Fridays are always a good day to look into electric fireplaces. They have the ability to heat up your living room without needing logs or any other fuel. We all know that winter is just around the corner, so it’s important to find an efficient solution for heating our homes. This article will show you how much space an electric fireplace can heat and what different types of electric fireplaces are available on the market today!
How Big Of A Room Will An Electric Fireplace Heat?
An electric fireplace is a great choice for heating smaller rooms. It can also be used to provide warmth in larger rooms, but it will take longer to heat the space up and may not keep everyone warm if they are spread out through different areas of the room. The size of your living area should determine how much power you need from an electric fireplace heater. A unit that has 1500 watts or more is ideal for large spaces, while 1000-1400 watts works well when trying to heat medium-sized rooms like bedrooms or family gathering places in homes with multiple levels. If you have a small home office or small bedroom less than 100 square feet, then 800 watts would probably do just fine as long as there aren’t too many electrical appliances running on the same circuit.
A larger room such as a living or dining area in the same home would need at least 1000 watts to feel comfortable when it’s chilly outside.
How Much Space Does An Electric Fireplace Heat?
- Electric fireplaces can heat a room very well and some even come with thermostats.
- The average fireplace will add about 45 degrees to an area of 500 sq ft (about 38 m^). If you plan on using your electric fireplace for heating purposes, make sure the space is large enough.
- If you are looking for a fireplace that can heat up your entire home, consider using an indoor or outdoor gas fireplace. They work better than electric fireplaces when it comes to heating the entire space.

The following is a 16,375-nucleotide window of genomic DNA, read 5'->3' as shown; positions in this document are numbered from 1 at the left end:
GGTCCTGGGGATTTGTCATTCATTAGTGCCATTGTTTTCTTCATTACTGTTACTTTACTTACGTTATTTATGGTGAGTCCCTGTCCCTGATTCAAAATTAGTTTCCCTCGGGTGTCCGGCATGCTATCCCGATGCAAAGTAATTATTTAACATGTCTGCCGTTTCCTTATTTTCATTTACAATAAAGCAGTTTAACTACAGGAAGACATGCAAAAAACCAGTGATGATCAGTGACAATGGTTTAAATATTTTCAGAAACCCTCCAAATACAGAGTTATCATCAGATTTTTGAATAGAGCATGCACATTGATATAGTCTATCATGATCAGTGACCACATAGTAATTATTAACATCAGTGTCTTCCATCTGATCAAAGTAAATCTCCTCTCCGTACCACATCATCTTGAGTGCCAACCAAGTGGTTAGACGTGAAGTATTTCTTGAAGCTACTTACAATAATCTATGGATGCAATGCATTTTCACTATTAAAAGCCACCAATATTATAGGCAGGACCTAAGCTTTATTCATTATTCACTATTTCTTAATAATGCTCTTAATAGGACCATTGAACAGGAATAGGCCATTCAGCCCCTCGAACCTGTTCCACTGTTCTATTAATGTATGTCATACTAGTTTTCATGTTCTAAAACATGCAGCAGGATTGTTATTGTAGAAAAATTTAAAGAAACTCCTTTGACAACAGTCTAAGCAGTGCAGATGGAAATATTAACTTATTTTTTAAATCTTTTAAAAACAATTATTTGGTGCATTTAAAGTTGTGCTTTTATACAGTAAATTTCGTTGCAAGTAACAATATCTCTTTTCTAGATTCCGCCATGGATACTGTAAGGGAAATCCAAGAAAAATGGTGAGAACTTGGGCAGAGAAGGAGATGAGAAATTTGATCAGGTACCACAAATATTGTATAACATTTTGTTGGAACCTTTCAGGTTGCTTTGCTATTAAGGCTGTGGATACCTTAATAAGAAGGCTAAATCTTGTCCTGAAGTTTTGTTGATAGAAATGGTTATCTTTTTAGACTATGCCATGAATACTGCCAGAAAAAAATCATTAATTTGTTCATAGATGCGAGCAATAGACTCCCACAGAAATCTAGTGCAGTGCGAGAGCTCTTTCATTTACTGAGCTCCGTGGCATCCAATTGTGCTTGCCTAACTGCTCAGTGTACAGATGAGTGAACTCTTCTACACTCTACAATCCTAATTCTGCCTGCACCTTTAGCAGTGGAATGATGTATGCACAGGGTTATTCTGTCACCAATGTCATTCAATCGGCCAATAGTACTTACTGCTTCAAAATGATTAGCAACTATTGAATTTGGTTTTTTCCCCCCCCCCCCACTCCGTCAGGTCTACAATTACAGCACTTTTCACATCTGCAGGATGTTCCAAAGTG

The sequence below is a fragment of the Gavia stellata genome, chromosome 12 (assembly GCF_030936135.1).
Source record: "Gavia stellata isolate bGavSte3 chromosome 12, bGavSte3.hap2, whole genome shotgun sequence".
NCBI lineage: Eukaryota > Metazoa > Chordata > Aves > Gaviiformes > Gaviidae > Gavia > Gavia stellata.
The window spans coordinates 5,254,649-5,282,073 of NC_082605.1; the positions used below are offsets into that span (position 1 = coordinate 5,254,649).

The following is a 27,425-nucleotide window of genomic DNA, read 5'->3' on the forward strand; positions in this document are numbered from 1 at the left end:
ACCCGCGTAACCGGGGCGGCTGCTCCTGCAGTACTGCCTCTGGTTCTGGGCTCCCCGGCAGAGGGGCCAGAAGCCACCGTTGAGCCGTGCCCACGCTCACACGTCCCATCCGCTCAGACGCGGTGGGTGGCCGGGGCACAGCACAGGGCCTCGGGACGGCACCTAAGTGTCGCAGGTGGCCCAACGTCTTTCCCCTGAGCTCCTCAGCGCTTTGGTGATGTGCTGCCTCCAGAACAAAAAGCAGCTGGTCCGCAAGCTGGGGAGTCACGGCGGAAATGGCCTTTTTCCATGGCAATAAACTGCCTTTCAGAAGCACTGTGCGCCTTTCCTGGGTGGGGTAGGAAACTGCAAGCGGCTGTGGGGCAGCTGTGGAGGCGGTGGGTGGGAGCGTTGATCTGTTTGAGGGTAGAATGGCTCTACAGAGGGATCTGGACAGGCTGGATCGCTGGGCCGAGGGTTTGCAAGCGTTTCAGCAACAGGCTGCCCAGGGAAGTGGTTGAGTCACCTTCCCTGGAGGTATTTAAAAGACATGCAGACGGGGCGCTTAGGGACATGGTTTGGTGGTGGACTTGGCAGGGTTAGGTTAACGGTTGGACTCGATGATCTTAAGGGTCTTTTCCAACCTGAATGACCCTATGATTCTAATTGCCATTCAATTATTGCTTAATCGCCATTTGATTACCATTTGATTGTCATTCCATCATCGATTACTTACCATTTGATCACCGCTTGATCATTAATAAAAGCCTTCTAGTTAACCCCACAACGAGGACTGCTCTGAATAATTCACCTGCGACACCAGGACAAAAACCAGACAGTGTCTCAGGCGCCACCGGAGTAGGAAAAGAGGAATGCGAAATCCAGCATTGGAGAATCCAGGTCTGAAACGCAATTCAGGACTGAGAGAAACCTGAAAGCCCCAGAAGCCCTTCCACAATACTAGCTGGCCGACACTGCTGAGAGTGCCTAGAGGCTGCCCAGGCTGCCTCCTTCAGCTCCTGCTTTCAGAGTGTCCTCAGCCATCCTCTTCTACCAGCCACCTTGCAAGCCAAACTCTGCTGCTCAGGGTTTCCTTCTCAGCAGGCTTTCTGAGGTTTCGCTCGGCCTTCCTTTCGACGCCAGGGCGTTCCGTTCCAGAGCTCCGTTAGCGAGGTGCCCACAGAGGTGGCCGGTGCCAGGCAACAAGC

- An important thing to remember is that temperature control should be considered if you want to use your new appliance as a primary source of heating. A thermostat will allow you not only to regulate how much energy gets distributed into the room but also turn off power in case needed so no additional costs occur at night or during other times where electricity isn’t used often.
- This way, users won’t have any surprises with their bills and they’ll know exactly what kind of performance they’ll get from these units depending on which one they choose.
- If you live in apartments, then it’s highly recommended that you opt for a small electric fireplace. They usually heat up fast and they’re also easy to install on any wall or corner without taking too much space.
- Electric vs Natural Gas Heating Costs
Each square foot of flooring will require about three watts per hour as long as the temperature is maintained at 75 degrees Fahrenheit. For every degree lower than this number, add one watt to your total consumption rate. This means that if the power consumption is six watts, you can heat up to 150 square feet of floor space.
- It’s also recommended that the fireplace be placed at least three feet away from any wall or combustible materials such as curtains and furniture in order to avoid direct contact with them. There should always be a five-foot clearance between it and other walls for safety purposes.
- The area where the electric heater will get installed depends on which unit you choose but keep in mind that they are usually very lightweight so most users won’t have trouble moving them around even if they do require some assembly before use.
- If you want to increase the amount of heat in a small area, place two or more electric fireplaces on different walls. They work better when they’re clustered together and plugged into separate outlets not controlled by one switchboard since it will allow you to regulate each unit separately instead of controlling them with just one knob.
- Once your appliances get installed, make sure that they are turned off before leaving the house for long periods of time so nobody gets injured while being around these units if no other person is home at that moment.
Environmental Protection Agency Guidelines
The EPA recommends that you clean your fireplace once every month to reduce the amount of dust and debris inside it. Doing this will also prevent problems with overheating or fire hazards since heat can escape through obstructions caused by these unwanted materials which might even be flammable in some cases depending on how old they are.
– If you choose an electric fireplace, make sure that it has a safety feature installed which automatically turns off the power if anything gets obstructing its vent openings so there won’t be any malfunctions during use which could result in home fires due to excessive temperatures being distributed throughout the space around it.